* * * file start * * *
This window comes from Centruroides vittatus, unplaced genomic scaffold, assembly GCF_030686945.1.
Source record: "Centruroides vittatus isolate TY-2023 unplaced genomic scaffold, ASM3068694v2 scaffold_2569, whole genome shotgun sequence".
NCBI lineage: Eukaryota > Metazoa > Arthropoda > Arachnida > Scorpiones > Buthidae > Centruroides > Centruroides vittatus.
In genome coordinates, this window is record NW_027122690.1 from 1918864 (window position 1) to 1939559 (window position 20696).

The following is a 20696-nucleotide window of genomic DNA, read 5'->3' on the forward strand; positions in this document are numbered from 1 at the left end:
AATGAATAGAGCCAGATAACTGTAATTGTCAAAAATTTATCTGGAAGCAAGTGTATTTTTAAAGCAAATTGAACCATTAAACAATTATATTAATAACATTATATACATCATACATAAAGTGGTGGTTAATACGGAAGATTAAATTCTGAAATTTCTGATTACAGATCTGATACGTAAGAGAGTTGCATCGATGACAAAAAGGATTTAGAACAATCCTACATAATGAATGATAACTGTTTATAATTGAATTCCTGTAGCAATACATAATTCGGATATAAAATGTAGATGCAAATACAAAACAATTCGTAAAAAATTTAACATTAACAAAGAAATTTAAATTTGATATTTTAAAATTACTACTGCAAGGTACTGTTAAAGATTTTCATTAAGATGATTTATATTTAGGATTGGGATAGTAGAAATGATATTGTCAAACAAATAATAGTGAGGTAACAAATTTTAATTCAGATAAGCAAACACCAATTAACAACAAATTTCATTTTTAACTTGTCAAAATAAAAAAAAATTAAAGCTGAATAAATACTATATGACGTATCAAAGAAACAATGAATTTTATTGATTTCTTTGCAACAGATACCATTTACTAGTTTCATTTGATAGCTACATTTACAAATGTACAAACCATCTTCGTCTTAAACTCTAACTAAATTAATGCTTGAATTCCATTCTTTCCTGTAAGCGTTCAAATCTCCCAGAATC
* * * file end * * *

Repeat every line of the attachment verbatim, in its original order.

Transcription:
This window comes from Centruroides vittatus, unplaced genomic scaffold, assembly GCF_030686945.1.
Source record: "Centruroides vittatus isolate TY-2023 unplaced genomic scaffold, ASM3068694v2 scaffold_2569, whole genome shotgun sequence".
NCBI lineage: Eukaryota > Metazoa > Arthropoda > Arachnida > Scorpiones > Buthidae > Centruroides > Centruroides vittatus.
In genome coordinates, this window is record NW_027122690.1 from 1918864 (window position 1) to 1939559 (window position 20696).

The following is a 20696-nucleotide window of genomic DNA, read 5'->3' on the forward strand; positions in this document are numbered from 1 at the left end:
AATGAATAGAGCCAGATAACTGTAATTGTCAAAAATTTATCTGGAAGCAAGTGTATTTTTAAAGCAAATTGAACCATTAAACAATTATATTAATAACATTATATACATCATACATAAAGTGGTGGTTAATACGGAAGATTAAATTCTGAAATTTCTGATTACAGATCTGATACGTAAGAGAGTTGCATCGATGACAAAAAGGATTTAGAACAATCCTACATAATGAATGATAACTGTTTATAATTGAATTCCTGTAGCAATACATAATTCGGATATAAAATGTAGATGCAAATACAAAACAATTCGTAAAAAATTTAACATTAACAAAGAAATTTAAATTTGATATTTTAAAATTACTACTGCAAGGTACTGTTAAAGATTTTCATTAAGATGATTTATATTTAGGATTGGGATAGTAGAAATGATATTGTCAAACAAATAATAGTGAGGTAACAAATTTTAATTCAGATAAGCAAACACCAATTAACAACAAATTTCATTTTTAACTTGTCAAAATAAAAAAAAATTAAAGCTGAATAAATACTATATGACGTATCAAAGAAACAATGAATTTTATTGATTTCTTTGCAACAGATACCATTTACTAGTTTCATTTGATAGCTACATTTACAAATGTACAAACCATCTTCGTCTTAAACTCTAACTAAATTAATGCTTGAATTCCATTCTTTCCTGTAAGCGTTCAAATCTCCCAGAATC